Is weaning painful?

Weaning begins when solid foods or liquids other than breast milk are introduced into your baby’s diet, and continues until breast milk has been completely replaced by other foods. Some children start foods or purees at about 6 months old, and add liquids other than breast milk around 1 year of age when they are able to drink from a cup. Others wean from the breast during the toddler years, as increased physical activity curtails their desire to sit still long enough to breastfeed. The most important thing you can do to minimize your risk for pain is to wean slowly. As you move forward with weaning, replace one daily breastfeeding at a time with solids or liquids, depending on your baby’s age and ability. Choose the feedings in which your baby is the least interested and times when your baby is most easily distracted from the breast.

Even with gradual weaning, your breasts may continue to make some milk for weeks or months. As a result, you may have some fullness and mild discomfort. It will gradually resolve, but in the meantime, there are steps you can take that will help relieve the fullness and ease the discomfort: 

  • Consider drinking sage tea. Scientific data supporting the use of herbal teas are limited, however, anecdotal reports claim that drinking 2-6 cups of sage tea each day can reduce milk production. Sage is known to reduce sweating in cases of excessive sweating, so it’s easy to see why it might have a similar effect on the milk-producing cells. The nasal decongestant, pseudoephedrine (Sudafed), may also reduce milk supply, however the data are limited. One study of eight mothers reported a 25 percent reduction in milk supply with a single does of pseudoephedrine. 
  • Consider using cabbage leaves. As crazy as it may sound, cabbage can help. But don’t eat it—wear it! Place fresh, clean, refrigerated cabbage leaves on your breasts (nipples uncovered), inside your bra. Change them when they wilt, and repeat until your breasts feel soft. Avoid red cabbage leaves that are more apt to stain your clothing. Whether it’s the cool temperature of the cabbage leaves or something in the leaves themselves that reduces swelling is unclear.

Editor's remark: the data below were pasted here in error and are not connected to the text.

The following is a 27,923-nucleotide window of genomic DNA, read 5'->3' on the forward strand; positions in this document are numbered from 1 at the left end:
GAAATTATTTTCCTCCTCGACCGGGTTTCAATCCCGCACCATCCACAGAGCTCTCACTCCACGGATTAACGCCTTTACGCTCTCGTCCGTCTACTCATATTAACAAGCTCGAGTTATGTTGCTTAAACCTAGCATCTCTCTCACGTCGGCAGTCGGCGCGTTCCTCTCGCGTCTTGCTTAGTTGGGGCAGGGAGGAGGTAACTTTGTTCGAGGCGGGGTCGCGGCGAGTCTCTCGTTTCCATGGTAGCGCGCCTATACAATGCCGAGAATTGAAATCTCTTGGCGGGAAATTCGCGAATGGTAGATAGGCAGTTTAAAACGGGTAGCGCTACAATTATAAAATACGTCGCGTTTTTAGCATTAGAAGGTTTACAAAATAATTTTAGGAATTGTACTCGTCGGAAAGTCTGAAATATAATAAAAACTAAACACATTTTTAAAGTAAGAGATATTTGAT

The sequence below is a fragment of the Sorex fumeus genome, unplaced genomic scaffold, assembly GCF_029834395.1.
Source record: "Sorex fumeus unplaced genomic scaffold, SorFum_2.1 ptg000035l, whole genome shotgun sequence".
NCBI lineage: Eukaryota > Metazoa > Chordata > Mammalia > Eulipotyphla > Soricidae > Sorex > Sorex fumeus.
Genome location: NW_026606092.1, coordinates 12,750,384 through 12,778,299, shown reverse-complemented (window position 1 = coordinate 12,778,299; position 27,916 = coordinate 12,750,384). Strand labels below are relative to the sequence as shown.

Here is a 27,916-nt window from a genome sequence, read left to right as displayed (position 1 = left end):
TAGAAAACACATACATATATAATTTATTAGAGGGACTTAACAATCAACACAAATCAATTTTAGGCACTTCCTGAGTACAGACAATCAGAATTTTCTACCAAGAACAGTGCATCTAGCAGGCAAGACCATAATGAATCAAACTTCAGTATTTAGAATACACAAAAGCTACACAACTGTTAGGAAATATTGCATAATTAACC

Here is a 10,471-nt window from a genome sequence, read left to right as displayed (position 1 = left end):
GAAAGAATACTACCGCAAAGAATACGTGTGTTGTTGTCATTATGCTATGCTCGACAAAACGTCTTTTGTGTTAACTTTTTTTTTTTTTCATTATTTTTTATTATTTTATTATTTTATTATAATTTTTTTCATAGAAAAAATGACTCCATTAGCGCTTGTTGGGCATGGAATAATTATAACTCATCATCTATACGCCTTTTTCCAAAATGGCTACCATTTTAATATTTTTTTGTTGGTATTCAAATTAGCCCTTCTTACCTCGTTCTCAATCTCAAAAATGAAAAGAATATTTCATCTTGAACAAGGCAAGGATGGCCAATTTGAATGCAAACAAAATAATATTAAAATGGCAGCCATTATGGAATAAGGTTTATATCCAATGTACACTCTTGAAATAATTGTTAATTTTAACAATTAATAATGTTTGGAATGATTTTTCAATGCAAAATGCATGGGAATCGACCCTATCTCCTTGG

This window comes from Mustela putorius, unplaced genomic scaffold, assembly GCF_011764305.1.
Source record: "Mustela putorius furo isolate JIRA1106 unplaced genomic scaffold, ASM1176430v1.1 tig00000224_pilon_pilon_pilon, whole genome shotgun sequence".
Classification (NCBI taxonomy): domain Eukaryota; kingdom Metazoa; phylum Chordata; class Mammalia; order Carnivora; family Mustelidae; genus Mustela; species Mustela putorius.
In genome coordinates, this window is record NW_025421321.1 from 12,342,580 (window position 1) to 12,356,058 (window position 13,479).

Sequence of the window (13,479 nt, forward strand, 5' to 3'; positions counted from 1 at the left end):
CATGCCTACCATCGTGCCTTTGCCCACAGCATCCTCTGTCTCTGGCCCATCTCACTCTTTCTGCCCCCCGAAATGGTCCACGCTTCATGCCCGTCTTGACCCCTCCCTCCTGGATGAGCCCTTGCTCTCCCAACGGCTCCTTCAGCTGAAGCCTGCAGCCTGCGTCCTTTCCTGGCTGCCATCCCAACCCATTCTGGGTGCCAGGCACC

• Consider taking pain medication. Over-the-counter medications, such as acetaminophen or ibuprofen, can ease discomfort by reducing inflammation and relieving pain. 
  • Wear a supportive bra. A supportive bra can help reduce discomfort by providing firm support during weaning. 
  • Hand express or pump (but not too much). If your breasts are painfully full, you might want to hand express or pump, removing just enough milk to relieve the fullness and reduce the pain. This approach may lengthen the period of weaning, but it will also prevent engorgement and reduce the risk of a breast infection (mastitis). 
  • Check for other causes of pain. Sometimes a plugged duct or breast infection (mastitis) can be the cause of the pain. Make sure to check your breasts for lumps and tender, reddened areas. Watch out for other signs of mastitis, too, such as fever and flu-like symptoms. If these develop, call your health care provider right away. 

Additional information about weaning (including child-led weaning) can be found here.

Last updated November 13, 2018

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